Trial begins of officers over teenagers' deaths that sparked Paris riots

The five-day trial will examine whether the officers knew the youths were in grave danger, but failed to act

Two police officers went on trial today for allegedly failing in their legal responsibility to help “people in danger” – notably two ethnic minority teenagers whose deaths by electrocution in 2005 set off a three-week wave of rioting across France.

On 27 October 2005, Clichy-sous-Bois, a suburb worlds away from rich central Paris, became the epicentre of three weeks of car burnings and clashes between French youths and police.

The trigger was the death by electrocution of Zyed Benna, 17, and Bouna Traoré, 15, while they hid from police in a power substation after entering an off-limits construction site.

The five-day trial will examine whether the officers knew the youths were in grave danger, but failed to act. Jean-Pierre Mignard, a lawyer for the victims’ families, said: “Three kids were victims, two of them died in atrocious conditions. That could have been avoided, [but] the idea of acting to rescue youths who were from the projects never came to mind.”

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Daniel Merchat is the lawyer for the two police officers (EPA)

By the end of the riots, more than 10,000 cars had been torched, 300 buildings damaged or destroyed and 1,300 people had been convicted of violent offences.

Many now see the trial of officers Sebastien Gaillemin, 41, and Stephanie Klein, 38, as a chance to get answers about how the riots started and see if anyone in authority can be held to account.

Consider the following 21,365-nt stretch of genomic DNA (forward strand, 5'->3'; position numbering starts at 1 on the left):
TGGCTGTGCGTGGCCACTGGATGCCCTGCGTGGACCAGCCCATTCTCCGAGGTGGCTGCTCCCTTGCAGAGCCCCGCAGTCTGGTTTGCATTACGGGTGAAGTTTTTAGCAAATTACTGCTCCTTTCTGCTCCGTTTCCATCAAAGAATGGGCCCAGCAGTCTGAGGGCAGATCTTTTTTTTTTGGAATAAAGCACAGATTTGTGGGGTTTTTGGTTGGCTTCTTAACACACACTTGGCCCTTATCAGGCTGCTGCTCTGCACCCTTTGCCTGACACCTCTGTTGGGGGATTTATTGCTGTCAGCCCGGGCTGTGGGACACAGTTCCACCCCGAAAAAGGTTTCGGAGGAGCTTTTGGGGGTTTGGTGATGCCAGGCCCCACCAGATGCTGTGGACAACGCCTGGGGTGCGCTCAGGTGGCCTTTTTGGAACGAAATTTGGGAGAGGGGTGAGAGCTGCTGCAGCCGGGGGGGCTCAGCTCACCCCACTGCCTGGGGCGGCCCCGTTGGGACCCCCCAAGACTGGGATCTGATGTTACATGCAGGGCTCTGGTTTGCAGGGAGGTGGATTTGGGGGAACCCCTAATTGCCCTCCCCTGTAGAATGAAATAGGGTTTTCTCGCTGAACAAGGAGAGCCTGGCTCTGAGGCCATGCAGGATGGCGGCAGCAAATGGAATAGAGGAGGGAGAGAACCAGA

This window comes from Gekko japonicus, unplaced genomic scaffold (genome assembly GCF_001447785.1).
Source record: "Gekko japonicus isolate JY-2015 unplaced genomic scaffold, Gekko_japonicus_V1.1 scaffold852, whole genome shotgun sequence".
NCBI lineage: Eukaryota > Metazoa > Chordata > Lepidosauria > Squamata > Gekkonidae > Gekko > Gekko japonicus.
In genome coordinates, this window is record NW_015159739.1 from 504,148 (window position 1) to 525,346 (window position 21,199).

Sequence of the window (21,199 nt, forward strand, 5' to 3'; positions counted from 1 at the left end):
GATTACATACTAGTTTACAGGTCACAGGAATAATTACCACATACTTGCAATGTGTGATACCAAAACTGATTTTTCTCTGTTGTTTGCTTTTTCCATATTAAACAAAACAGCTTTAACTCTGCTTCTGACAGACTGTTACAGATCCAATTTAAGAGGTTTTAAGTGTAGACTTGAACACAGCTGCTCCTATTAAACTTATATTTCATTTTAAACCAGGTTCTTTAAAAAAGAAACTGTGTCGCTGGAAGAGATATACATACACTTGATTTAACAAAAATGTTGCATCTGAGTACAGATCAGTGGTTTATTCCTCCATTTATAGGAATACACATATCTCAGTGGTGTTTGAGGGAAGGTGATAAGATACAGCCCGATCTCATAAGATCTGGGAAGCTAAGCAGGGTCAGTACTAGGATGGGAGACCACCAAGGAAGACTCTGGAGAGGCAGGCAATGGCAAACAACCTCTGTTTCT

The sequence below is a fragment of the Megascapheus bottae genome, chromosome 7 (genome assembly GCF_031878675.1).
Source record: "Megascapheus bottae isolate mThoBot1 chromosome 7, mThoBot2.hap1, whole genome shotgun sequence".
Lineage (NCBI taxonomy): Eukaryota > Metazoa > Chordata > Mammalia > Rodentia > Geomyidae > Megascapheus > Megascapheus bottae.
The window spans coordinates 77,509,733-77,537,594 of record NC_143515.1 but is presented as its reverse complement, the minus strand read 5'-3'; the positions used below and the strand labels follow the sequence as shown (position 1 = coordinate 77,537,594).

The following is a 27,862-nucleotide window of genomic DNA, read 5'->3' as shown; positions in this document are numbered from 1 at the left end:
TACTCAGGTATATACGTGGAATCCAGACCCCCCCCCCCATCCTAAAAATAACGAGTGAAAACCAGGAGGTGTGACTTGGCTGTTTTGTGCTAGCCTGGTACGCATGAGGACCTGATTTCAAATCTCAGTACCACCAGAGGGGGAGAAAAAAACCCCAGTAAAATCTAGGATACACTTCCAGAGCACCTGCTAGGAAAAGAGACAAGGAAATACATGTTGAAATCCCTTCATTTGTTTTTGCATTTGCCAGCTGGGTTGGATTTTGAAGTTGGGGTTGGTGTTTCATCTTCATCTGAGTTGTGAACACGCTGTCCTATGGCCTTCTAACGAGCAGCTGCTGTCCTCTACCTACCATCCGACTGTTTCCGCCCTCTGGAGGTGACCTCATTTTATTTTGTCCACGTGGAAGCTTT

For years, prosecutors have sought to block any trial and it is only happening because France’s highest court stepped in. If convicted, Mr Gaillemin and Mr Klein could face up to five years in prison and €75,000 (£53,500) each in fines.

“We haven’t forgotten the pain over the last 10 years,” Mariam Cisse, a cousin of Mr Troare, said outside court yesterday. “We can’t act as if nothing happened.”

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Jean-Pierre Mignard, a lawyer for the victims’ families, addressing the media (EPA)

Prime Minister Manuel Valls recently denounced “apartheid” in France, clearly aiming to shake up opinion in favour of more inclusion.

“The elites in France are white, over 60 years old, an oligarchical class – and those with North African or black origins have trouble getting in,” said Nadir Kahia, president of Banlieue Plus, a group that tries to reshape poor suburban neighbourhoods and give residents back their dignity. “This dominant minority won’t give us the keys. These elites have trouble handing things over,” she added.

Daniel Merchat, the lawyer for the two officers, said none of the evidence indicated the defendants knew the boys were in the complex and facing grave danger. “My clients are relieved to finally get a hearing, because they are certain they did nothing wrong,” he said.

AP

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